In our assessment, Congress has increasingly outsourced its duties to the Fed (the same applies to politicians and central bankers to many other parts of the world). The Fed now ought to look after inflation, employment, and financial stability. The Fed, in our humble opinion, is not only ill suited to tackle most of these, but invites political backlash as they step on fiscal turf. Let me explain: monetary policy focuses on the amount of credit available in the economy; in contrast, fiscal policy – through tax and regulatory policy – focuses on how this credit gets allocated. If the Fed now allocates money to a specific sector of the economy, say, the mortgage market by buying Mortgage Backed Securities (MBS), they meddle in politics. Calls to “audit the Fed” are likely a direct result of the Fed having overstepped their authority, increasingly blurring the lines between the Fed and Congress.

More importantly, the U.S., just like Europe and Japan, face important challenges that in our opinion can neither be outsourced, nor solved by central banks in general or ZIRP in particular.

ZIRP: Bad for Peace?

In 2008 and subsequent years, you likely heard the phrase, “Central banks can provide liquidity, but not solvency.” In essence, it means central banks can buy time. But what happens when central banks buy a lot of time and underlying problems are not fixed? In our assessment, it means that the public gets antsy, gets upset. When problems persist for many years the public demands new solutions. But because monetary policy is too abstract of an issue for most, they look for solutions elsewhere, providing fertile ground for populist politicians. Here are just a few prominent political figures that have thrived due to public frustration with the status quo: Presidential candidate Donald Trump; Senator and Presidential candidate Bernie Sanders; Greek Prime Minister Tsipras; Ukrainian Prime Minister Yatsenyuk; Japanese Prime Minister Abe; and most recently the new leader of UK’s Labor Party Jeremy Corbyn.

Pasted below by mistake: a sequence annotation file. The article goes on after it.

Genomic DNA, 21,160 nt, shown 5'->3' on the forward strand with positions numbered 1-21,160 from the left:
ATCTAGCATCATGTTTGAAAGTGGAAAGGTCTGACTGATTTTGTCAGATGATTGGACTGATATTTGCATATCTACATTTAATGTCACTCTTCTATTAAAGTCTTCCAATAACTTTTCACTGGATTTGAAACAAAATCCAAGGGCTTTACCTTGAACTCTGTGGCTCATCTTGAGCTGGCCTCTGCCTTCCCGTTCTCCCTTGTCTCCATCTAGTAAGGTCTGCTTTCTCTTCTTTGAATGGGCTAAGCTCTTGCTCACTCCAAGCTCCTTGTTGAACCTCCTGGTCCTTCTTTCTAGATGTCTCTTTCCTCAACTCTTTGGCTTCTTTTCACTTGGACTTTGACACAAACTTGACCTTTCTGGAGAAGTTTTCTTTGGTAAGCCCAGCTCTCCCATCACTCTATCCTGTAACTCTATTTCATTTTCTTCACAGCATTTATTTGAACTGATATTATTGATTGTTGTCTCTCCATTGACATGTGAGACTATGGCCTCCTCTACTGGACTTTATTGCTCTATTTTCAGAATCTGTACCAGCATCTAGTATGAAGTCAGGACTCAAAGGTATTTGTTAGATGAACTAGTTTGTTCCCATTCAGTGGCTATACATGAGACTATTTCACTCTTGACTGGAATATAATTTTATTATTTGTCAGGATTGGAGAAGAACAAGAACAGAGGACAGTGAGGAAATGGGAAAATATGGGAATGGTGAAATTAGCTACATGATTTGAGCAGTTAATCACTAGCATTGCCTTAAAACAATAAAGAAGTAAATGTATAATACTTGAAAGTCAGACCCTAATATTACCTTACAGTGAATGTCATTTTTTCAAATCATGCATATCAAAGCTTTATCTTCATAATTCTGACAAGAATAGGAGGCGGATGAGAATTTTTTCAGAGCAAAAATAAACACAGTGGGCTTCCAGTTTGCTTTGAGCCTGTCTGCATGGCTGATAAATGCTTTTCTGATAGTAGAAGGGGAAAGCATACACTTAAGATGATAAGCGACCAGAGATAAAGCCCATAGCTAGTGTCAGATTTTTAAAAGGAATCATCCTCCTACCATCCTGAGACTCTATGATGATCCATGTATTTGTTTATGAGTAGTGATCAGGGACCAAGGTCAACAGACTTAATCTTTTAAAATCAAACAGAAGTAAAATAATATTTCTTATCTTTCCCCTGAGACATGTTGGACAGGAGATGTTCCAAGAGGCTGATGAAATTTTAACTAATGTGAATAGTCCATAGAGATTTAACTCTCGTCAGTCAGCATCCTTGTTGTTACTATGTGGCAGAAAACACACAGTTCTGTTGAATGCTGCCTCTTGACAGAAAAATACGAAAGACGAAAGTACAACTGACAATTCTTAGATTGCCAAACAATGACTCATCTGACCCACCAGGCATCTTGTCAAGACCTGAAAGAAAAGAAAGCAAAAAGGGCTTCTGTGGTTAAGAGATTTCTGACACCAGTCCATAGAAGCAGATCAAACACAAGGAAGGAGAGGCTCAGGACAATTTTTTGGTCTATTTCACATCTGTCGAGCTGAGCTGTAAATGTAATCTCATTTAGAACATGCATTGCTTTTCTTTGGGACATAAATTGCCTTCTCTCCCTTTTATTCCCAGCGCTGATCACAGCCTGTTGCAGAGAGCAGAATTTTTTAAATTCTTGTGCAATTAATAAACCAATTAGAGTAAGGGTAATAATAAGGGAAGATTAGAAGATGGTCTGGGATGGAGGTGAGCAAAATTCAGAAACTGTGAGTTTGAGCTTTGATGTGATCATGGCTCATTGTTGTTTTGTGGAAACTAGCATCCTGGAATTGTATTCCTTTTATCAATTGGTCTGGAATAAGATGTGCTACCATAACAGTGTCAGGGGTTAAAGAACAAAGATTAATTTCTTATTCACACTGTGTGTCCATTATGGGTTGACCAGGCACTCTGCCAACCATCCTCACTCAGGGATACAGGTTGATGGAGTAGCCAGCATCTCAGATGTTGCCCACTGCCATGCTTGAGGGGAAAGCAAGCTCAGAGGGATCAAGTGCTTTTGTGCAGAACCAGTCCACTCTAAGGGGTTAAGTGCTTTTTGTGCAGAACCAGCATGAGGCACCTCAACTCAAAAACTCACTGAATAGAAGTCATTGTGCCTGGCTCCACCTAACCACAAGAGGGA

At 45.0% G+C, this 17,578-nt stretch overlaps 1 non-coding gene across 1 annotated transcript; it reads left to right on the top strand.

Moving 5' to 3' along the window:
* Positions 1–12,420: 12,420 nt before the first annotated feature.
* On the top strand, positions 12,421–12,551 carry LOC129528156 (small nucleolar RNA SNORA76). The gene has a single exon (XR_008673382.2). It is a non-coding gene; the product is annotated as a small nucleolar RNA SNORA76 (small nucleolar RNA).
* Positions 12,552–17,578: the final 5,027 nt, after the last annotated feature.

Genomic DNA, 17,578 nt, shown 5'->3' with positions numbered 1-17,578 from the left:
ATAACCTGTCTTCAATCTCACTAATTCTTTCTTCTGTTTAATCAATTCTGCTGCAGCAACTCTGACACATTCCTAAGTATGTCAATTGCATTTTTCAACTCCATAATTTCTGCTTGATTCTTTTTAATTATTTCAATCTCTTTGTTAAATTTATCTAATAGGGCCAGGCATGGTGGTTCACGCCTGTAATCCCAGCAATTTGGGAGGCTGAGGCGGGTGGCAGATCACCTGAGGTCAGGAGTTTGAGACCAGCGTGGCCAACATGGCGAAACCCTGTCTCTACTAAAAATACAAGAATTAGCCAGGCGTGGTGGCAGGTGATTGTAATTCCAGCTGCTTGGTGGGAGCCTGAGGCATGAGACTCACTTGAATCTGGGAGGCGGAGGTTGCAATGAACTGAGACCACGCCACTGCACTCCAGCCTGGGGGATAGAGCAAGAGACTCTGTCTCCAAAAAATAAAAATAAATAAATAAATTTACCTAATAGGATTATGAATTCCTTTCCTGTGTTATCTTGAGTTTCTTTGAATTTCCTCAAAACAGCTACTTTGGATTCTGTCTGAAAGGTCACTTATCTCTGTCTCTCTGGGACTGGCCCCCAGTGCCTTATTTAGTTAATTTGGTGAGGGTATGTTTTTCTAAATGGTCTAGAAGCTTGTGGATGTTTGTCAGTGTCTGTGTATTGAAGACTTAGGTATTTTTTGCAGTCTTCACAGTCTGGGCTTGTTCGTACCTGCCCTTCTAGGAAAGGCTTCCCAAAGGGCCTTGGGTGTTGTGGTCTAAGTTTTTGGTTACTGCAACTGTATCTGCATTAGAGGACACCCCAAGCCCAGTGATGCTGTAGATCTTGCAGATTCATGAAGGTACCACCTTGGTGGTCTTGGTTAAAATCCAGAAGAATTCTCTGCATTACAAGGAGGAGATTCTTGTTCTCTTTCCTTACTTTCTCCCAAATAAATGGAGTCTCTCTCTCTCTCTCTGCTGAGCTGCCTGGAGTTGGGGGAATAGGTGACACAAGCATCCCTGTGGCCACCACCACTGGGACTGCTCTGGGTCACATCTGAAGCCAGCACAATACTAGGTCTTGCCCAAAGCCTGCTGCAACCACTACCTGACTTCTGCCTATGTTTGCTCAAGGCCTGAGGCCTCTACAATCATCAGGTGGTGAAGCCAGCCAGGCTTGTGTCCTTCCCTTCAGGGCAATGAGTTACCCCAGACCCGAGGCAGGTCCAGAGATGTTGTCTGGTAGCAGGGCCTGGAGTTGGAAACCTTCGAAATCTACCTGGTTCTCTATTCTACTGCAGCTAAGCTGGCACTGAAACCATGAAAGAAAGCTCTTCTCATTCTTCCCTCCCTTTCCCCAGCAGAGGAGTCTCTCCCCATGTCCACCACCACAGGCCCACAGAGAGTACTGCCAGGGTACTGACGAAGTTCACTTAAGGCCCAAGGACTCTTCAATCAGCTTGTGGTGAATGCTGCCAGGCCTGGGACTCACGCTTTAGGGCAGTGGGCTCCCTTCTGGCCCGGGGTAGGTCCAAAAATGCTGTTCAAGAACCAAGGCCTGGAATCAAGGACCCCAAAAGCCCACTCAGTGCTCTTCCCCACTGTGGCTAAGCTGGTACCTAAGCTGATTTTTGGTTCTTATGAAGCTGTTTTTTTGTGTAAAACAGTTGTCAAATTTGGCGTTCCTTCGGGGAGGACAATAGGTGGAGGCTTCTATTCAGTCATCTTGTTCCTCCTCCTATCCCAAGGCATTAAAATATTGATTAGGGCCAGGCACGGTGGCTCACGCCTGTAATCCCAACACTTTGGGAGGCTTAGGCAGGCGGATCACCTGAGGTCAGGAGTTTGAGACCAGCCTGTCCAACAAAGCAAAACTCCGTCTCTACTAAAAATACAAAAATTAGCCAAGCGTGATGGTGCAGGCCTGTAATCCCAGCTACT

And what do just about all politicians – not just the ones mentioned above – have in common? They rarely ever blame themselves; instead, they seem to blame the wealthy, minorities or foreigners for any problems.

We believe the key problem many countries have is debt. I allege that if countries had their fiscal house in order, they would rarely see the rise of populist politicians. While there are exceptions to